• Dividing an Estate for Inheritance

    (1) In general, every heir, regardless of which household he/she belongs to, has a specific share of the total estate. The default is that each individual part of the estate (like each plot of land, for example) is divided among all heirs based on respective shares. However, if the heirs mutually agree, then the estate could be divided in a way such that one person or family has one entire plot while another one has another plot, as long as everyone still receives his/her respective share.
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  • Basic Principles

    You are not allowed to allocate your wealth to whomever you wish as estate division; rather, the Sacred Law prescribes inheritance laws that are obligatory.

    For a precise division of your estate, you would have to consult a scholar and provide details of which of your family members are alive. For example, you did not mention your mother. If she were alive, it would affect the estate division as the mother is entitled to either one-third or one-sixth, depending on the number of siblings or children of the deceased.

    For example your husband would get one-half of the estate, and your father would get the other half. Your brothers would receive nothing due to the presence of your father.

    If You Had Children…

    In ALL of the cases listed below, your husband would get one-fourth, and your father one-sixth. Now…

    –If you had only one daughter and no sons, she would get one-half of the estate, and that which remains would go to the father [in addition to his one-sixth mentioned above].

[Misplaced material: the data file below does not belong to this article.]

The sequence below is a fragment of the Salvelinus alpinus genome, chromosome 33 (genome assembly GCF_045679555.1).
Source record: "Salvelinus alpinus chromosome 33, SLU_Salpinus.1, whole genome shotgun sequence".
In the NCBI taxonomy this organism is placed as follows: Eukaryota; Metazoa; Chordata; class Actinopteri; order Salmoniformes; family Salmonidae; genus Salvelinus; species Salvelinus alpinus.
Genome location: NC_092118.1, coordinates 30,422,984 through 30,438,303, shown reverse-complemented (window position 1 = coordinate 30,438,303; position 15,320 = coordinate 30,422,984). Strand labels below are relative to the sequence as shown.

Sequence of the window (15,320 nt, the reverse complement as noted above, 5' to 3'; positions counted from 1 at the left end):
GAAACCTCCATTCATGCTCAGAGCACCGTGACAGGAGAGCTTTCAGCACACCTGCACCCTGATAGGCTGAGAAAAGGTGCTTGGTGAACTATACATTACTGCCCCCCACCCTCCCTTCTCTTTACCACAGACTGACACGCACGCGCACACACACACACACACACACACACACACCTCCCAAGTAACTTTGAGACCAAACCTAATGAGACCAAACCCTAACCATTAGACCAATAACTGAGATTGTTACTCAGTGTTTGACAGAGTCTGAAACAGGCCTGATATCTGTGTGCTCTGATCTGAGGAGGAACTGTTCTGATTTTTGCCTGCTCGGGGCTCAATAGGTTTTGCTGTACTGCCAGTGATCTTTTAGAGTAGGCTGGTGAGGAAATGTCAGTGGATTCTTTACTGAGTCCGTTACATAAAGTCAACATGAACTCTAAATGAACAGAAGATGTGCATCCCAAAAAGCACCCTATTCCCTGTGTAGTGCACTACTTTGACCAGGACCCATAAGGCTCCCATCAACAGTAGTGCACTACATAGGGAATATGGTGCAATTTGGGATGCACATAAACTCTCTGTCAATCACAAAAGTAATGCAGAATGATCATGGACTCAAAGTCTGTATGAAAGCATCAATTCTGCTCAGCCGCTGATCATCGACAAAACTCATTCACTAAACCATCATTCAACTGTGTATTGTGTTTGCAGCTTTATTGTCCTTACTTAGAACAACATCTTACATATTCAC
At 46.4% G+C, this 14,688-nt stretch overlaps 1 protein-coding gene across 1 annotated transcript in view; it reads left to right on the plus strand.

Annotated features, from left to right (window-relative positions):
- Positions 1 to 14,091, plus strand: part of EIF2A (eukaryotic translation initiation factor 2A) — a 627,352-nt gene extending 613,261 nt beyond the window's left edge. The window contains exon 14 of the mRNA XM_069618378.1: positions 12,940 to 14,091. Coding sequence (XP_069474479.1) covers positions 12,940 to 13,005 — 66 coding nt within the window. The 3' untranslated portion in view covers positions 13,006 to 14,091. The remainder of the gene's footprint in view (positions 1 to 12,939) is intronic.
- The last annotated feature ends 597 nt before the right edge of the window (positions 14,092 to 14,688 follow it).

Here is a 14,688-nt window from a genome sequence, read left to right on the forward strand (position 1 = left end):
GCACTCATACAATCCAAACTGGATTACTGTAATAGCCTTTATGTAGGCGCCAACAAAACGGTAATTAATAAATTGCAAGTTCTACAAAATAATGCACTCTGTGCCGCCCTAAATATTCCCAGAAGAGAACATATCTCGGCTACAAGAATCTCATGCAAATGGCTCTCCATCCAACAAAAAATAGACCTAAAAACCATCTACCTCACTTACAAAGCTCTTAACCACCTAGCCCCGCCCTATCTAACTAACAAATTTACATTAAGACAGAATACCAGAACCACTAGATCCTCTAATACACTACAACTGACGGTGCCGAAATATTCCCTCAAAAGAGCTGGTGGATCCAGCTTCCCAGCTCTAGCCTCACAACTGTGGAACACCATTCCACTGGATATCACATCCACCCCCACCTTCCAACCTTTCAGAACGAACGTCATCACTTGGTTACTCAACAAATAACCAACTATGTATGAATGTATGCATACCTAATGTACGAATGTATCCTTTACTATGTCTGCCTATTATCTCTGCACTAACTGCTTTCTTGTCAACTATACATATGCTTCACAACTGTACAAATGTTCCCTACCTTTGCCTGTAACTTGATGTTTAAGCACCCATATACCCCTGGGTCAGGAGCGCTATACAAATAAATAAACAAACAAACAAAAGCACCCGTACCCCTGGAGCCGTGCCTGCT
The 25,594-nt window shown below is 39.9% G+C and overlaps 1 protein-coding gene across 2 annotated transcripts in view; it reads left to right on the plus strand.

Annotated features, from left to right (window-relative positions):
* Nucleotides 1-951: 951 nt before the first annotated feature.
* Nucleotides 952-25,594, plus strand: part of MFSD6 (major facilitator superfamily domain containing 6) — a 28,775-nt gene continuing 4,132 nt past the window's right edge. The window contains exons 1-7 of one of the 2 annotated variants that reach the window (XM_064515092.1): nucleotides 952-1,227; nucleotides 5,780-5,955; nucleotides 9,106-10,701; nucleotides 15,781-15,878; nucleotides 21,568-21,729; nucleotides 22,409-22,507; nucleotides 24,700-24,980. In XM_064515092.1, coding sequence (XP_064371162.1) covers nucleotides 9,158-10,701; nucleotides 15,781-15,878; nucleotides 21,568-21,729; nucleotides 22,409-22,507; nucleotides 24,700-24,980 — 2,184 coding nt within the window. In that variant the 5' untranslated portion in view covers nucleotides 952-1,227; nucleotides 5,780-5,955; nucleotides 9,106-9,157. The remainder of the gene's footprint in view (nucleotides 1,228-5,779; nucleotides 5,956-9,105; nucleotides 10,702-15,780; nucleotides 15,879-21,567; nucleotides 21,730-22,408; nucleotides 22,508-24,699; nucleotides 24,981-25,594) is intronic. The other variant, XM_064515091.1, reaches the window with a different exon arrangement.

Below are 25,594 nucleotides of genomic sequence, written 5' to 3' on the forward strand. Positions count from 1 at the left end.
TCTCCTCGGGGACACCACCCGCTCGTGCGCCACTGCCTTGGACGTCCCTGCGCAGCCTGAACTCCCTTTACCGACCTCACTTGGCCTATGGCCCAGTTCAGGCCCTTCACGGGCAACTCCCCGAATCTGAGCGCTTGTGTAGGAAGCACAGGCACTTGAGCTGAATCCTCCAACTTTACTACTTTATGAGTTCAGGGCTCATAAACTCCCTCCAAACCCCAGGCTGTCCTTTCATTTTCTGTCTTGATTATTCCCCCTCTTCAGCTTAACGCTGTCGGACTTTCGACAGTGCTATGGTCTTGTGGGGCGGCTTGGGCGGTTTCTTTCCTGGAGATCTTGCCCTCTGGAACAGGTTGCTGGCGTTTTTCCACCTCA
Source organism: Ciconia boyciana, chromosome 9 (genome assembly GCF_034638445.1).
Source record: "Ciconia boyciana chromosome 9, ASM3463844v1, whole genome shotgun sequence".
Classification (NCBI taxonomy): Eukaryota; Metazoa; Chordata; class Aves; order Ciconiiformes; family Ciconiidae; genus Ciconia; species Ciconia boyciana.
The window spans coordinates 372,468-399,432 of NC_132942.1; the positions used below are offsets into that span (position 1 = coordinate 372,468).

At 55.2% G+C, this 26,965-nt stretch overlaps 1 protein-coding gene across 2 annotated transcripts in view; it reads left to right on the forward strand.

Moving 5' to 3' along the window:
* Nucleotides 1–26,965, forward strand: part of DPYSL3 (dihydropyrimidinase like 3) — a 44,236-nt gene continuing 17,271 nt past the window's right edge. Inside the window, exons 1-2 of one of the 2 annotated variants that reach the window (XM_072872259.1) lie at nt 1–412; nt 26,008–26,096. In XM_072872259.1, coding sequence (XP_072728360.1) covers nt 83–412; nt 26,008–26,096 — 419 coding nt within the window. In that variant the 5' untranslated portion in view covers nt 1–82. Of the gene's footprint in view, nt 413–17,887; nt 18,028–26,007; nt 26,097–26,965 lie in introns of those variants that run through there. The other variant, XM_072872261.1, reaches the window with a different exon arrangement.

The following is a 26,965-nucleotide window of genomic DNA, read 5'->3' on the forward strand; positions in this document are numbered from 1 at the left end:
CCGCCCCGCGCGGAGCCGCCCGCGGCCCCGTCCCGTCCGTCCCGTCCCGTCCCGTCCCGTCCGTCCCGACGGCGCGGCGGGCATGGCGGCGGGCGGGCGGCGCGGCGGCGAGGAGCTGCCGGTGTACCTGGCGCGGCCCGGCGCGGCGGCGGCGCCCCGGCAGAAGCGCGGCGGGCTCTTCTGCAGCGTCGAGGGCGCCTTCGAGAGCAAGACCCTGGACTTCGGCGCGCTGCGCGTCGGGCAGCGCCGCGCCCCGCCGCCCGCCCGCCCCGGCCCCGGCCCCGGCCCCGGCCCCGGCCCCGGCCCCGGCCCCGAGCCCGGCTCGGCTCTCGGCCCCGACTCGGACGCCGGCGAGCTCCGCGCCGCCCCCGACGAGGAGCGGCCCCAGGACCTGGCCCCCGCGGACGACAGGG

–If you had two or more daughters and no sons, those daughters would equally share two-thirds of the estate.

    –If you had one son and no daughters, the son would receive the remaining amount.

    –If you had two or more sons and no daughters, those sons would equally share the remaining amount.

    –If you had one or more sons along with one or more daughters, then the remaining amount is shared among those children, each son receiving double of each daughter, as is explicitly stated by Allah Most High in the Qur’an, “And for the male is a portion equal to that of two females” (4:11).

    [Maydani, Lubab; Razi, Tuhfat al-Muluk]

    And Allah alone gives success.

  • Walaikum assalam,

    There are a few possibilities here:

    If the wealth of the other person is more than 50% haram, it is not permitted to transact with them or accept their gifts;

    If their wealth is less than 50% haram, it is permitted;

    If you know that the very item you received was acquired in a purely haram way (such as with 100% haram money), it would not be permitted to accept such an item;

    When in doubt, or uncertain, we assume that the other person’s wealth is mostly halal, even if they are non-Muslims, and we can deal with them. However, whenever there is genuine reasons to doubt, it would be more cautious to avoid dealing with the person. At the same time, it is obligatory for us to have a good opinion of all, even non-Muslims, and we cannot spy on others or assume the worst of them. [Based on texts from Ibn Abidin, the Fatawa al-Hindiyya, and Ahsan al-Fatawa.]

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